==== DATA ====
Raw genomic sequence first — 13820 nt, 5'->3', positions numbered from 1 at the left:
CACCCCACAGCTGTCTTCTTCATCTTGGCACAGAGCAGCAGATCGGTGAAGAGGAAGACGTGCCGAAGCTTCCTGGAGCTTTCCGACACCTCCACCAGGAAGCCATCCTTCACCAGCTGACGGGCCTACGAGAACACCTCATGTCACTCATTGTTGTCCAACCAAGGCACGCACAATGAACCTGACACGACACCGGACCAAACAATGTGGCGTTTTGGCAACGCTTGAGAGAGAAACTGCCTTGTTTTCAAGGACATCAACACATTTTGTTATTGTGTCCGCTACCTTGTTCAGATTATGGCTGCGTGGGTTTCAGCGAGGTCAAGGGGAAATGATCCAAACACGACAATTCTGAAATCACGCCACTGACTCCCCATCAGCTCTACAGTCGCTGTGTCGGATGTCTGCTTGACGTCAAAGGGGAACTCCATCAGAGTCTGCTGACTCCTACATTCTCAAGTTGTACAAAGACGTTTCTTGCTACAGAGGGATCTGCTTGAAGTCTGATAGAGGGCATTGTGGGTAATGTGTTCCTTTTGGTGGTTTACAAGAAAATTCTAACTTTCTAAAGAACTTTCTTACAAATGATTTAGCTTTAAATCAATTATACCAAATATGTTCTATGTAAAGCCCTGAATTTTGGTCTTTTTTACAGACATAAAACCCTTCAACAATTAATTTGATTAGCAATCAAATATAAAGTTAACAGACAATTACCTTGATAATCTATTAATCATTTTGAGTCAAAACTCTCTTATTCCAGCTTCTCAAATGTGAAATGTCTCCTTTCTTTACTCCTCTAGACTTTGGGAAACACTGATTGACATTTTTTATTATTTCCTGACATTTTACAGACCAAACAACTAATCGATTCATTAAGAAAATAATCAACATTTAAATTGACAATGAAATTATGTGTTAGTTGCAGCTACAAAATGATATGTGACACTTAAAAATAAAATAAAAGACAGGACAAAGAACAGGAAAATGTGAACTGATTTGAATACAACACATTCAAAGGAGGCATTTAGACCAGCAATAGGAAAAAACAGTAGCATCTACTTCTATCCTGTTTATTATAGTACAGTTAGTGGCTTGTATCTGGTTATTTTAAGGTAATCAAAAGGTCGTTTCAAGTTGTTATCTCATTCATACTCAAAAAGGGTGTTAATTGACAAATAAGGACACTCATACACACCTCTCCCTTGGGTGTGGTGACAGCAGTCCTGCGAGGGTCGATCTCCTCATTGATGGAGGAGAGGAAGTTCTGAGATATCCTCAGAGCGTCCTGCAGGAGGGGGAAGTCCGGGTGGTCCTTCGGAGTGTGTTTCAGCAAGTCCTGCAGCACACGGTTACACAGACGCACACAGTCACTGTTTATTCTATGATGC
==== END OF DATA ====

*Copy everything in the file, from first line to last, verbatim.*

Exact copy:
Raw genomic sequence first — 13820 nt, 5'->3', positions numbered from 1 at the left:
CACCCCACAGCTGTCTTCTTCATCTTGGCACAGAGCAGCAGATCGGTGAAGAGGAAGACGTGCCGAAGCTTCCTGGAGCTTTCCGACACCTCCACCAGGAAGCCATCCTTCACCAGCTGACGGGCCTACGAGAACACCTCATGTCACTCATTGTTGTCCAACCAAGGCACGCACAATGAACCTGACACGACACCGGACCAAACAATGTGGCGTTTTGGCAACGCTTGAGAGAGAAACTGCCTTGTTTTCAAGGACATCAACACATTTTGTTATTGTGTCCGCTACCTTGTTCAGATTATGGCTGCGTGGGTTTCAGCGAGGTCAAGGGGAAATGATCCAAACACGACAATTCTGAAATCACGCCACTGACTCCCCATCAGCTCTACAGTCGCTGTGTCGGATGTCTGCTTGACGTCAAAGGGGAACTCCATCAGAGTCTGCTGACTCCTACATTCTCAAGTTGTACAAAGACGTTTCTTGCTACAGAGGGATCTGCTTGAAGTCTGATAGAGGGCATTGTGGGTAATGTGTTCCTTTTGGTGGTTTACAAGAAAATTCTAACTTTCTAAAGAACTTTCTTACAAATGATTTAGCTTTAAATCAATTATACCAAATATGTTCTATGTAAAGCCCTGAATTTTGGTCTTTTTTACAGACATAAAACCCTTCAACAATTAATTTGATTAGCAATCAAATATAAAGTTAACAGACAATTACCTTGATAATCTATTAATCATTTTGAGTCAAAACTCTCTTATTCCAGCTTCTCAAATGTGAAATGTCTCCTTTCTTTACTCCTCTAGACTTTGGGAAACACTGATTGACATTTTTTATTATTTCCTGACATTTTACAGACCAAACAACTAATCGATTCATTAAGAAAATAATCAACATTTAAATTGACAATGAAATTATGTGTTAGTTGCAGCTACAAAATGATATGTGACACTTAAAAATAAAATAAAAGACAGGACAAAGAACAGGAAAATGTGAACTGATTTGAATACAACACATTCAAAGGAGGCATTTAGACCAGCAATAGGAAAAAACAGTAGCATCTACTTCTATCCTGTTTATTATAGTACAGTTAGTGGCTTGTATCTGGTTATTTTAAGGTAATCAAAAGGTCGTTTCAAGTTGTTATCTCATTCATACTCAAAAAGGGTGTTAATTGACAAATAAGGACACTCATACACACCTCTCCCTTGGGTGTGGTGACAGCAGTCCTGCGAGGGTCGATCTCCTCATTGATGGAGGAGAGGAAGTTCTGAGATATCCTCAGAGCGTCCTGCAGGAGGGGGAAGTCCGGGTGGTCCTTCGGAGTGTGTTTCAGCAAGTCCTGCAGCACACGGTTACACAGACGCACACAGTCACTGTTTATTCTATGATGC